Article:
Managing a group of freelancers is a challenge as well as managing a regular work group, you just have to know which approach to take.
By now, we all know that remote work is growing in popularity. In 2017, a Gallup survey showed that 43% of Americans worked remotely at least some for their job. And this trend isn’t just for full-time employees — as freelance continues to grow in popularity, talented workers now come from all over the world, working side-by-side with full-time employees as part of the blended workforce. These new trends are showing up across all different fields, from software development to marketing and will continue to expand to new industries in the age of the talent economy.
With this in mind, it’s important for leaders to take steps to learn to manage not just full-time remote employees, but also teams of remote freelancers. There’s a number of reasons for an organization to utilize freelance talent and embrace a blended workforce. Companies now have access to on-demand talent that can fill in gaps in skill present in their current teams, as well as take on projects that current full-time employees may not have the time or expertise to complete. Hiring freelance talent is also associated with lower costs and overhead than hiring new teams of full-time employees, meaning projects can be more cost-effective and get off the ground more quickly.
There might be an adjustment period when starting to work more with contingent talent. While it isn’t a huge departure from managing a full-time team, there are some things to keep in mind when building teams of remote freelancers.
Just like regular new-hires, freelancers joining your organization will need to be brought up to speed with the company’s values and mission and will need to review any documentation or style guides necessary for them to start working within the company. Having a digital onboarding plan will help them get up and running more quickly and teach them how your organization runs and works together. Of course, a 10-hour-a-week freelancer may not need the same amount of onboarding as a 40-hour-a-week employee, so be sure to scale onboarding procedures as necessary to maximize efficiency.
Additionally, you’ll need to figure out how to measure progress and communicate expectations and project timelines. That’s why Celerative has dashboards that give data-driven insights into projects and progress on milestones. Utilizing data and metrics can help everyone get on the same page with project expectations and can help freelancers figure out how to manage the work within that time framework.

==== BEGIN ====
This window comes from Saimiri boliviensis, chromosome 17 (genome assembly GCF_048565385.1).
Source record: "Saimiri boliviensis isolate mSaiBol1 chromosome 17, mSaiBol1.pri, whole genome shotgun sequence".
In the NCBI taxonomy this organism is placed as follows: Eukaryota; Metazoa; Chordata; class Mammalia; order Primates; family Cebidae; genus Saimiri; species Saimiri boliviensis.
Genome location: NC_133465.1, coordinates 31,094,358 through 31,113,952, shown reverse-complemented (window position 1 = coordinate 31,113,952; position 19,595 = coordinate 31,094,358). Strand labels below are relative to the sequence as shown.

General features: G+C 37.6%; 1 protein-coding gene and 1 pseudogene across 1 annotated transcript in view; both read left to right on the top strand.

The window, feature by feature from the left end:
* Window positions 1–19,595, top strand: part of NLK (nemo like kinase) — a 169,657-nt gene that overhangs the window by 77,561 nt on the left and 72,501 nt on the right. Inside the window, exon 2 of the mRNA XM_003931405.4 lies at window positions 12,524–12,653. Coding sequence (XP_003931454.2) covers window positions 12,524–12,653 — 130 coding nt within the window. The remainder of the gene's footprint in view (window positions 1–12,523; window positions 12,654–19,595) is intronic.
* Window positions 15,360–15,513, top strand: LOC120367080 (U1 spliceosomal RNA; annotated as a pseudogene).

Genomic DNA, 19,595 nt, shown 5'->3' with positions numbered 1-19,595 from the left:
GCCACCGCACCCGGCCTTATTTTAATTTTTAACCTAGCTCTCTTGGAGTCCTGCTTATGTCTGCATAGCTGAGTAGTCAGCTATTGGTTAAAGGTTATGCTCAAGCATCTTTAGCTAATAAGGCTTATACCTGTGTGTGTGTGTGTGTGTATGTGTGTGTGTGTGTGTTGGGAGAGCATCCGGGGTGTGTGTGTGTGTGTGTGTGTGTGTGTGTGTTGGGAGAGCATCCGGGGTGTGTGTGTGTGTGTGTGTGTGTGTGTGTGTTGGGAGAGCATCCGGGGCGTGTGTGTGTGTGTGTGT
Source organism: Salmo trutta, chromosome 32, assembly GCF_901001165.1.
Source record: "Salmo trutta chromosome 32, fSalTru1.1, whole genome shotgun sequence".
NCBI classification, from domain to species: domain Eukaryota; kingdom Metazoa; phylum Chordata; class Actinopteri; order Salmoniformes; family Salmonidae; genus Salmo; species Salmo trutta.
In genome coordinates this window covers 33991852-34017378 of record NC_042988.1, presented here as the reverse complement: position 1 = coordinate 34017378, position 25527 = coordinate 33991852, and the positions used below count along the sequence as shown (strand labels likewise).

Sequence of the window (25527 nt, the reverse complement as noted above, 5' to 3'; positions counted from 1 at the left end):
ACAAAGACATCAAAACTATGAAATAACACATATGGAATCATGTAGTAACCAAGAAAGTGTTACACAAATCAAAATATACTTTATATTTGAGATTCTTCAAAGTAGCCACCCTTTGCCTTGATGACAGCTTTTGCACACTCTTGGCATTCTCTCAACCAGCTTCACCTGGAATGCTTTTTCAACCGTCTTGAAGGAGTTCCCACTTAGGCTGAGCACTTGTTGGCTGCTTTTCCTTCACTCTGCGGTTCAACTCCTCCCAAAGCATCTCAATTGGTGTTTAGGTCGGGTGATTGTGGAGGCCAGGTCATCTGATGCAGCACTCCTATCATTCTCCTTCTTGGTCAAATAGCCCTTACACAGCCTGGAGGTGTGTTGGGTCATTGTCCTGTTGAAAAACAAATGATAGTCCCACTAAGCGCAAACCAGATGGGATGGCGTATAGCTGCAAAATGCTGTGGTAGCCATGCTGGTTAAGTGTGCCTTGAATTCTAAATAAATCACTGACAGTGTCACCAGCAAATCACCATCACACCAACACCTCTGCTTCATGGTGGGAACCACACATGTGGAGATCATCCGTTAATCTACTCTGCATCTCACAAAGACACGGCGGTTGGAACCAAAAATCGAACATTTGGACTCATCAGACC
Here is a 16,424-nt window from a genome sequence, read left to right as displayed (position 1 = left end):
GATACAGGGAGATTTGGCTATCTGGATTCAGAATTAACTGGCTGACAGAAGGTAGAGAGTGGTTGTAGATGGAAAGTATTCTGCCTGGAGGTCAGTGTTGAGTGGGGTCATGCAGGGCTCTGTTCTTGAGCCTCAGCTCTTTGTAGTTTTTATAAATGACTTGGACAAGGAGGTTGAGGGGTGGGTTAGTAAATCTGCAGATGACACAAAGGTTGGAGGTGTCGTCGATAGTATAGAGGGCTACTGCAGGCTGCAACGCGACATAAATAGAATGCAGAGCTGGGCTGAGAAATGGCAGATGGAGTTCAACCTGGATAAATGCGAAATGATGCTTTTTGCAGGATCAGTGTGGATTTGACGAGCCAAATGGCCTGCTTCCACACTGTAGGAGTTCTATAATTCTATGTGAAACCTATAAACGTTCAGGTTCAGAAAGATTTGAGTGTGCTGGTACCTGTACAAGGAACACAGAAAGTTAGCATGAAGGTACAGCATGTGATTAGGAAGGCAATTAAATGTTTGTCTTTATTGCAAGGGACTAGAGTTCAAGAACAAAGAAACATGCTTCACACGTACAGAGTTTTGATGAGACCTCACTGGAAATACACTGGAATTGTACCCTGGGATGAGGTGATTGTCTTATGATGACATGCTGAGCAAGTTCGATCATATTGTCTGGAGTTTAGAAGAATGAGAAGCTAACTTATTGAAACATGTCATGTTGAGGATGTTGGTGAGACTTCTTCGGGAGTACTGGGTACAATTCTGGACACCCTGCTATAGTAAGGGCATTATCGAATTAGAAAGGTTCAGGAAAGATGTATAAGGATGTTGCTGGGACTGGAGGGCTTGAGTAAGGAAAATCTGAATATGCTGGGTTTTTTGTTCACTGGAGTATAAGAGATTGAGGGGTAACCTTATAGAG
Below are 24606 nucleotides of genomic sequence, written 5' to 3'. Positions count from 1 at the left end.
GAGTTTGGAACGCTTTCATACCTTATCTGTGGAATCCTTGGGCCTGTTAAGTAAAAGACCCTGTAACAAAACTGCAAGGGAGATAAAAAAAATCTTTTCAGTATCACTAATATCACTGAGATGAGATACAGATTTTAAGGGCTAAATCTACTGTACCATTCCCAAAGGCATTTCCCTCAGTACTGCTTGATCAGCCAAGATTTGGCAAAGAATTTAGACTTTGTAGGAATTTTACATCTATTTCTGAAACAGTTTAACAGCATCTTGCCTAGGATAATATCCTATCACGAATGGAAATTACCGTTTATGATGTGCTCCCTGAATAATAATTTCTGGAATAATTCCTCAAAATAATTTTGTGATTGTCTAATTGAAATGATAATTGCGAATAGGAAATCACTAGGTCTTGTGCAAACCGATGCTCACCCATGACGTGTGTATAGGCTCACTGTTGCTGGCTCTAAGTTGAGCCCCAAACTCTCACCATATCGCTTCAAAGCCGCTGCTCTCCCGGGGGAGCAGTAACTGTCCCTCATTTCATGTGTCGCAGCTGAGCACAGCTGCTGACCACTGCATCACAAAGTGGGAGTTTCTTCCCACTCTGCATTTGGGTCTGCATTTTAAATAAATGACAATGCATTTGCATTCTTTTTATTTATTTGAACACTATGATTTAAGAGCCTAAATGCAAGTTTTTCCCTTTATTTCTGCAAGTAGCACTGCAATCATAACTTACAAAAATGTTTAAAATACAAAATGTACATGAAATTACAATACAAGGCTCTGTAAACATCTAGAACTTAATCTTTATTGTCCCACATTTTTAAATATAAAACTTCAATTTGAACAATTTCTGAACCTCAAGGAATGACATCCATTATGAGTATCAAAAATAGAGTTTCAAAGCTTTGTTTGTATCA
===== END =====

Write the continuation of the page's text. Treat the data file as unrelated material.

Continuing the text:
You may also have to set your own expectations for working with freelancers. While it’s not that different from working with full-time employees, it’s important to remember that professionals are able to thrive as freelancers primarily due to their expertise and experience in a field. Sometimes people hold the misconception that freelancers are a source of cheap, unskilled labor, but in reality, they’re able to make it on their own because they’re experts that are able to work independently and efficiently. So don’t be afraid to take their ideas and recommendations into account for a project. Since Celerative ensures you have access to the top talent, you can feel confident that the people working on your project have the right skills and in-depth knowledge necessary for the job.
Learn Effective Communication
Thanks to advances in tech, staying connected with remote workers is easier than ever. Tools like Slack, Skype, and shareable calendars like Google Calendar make it easy to stay connected with remote teams. But as convenient as they make chatting with someone on the other side of the world, these tools can’t solve every problem. You will still need to encourage friendly, transparent communication across teams to ensure that you get the most out of your remote freelance teams.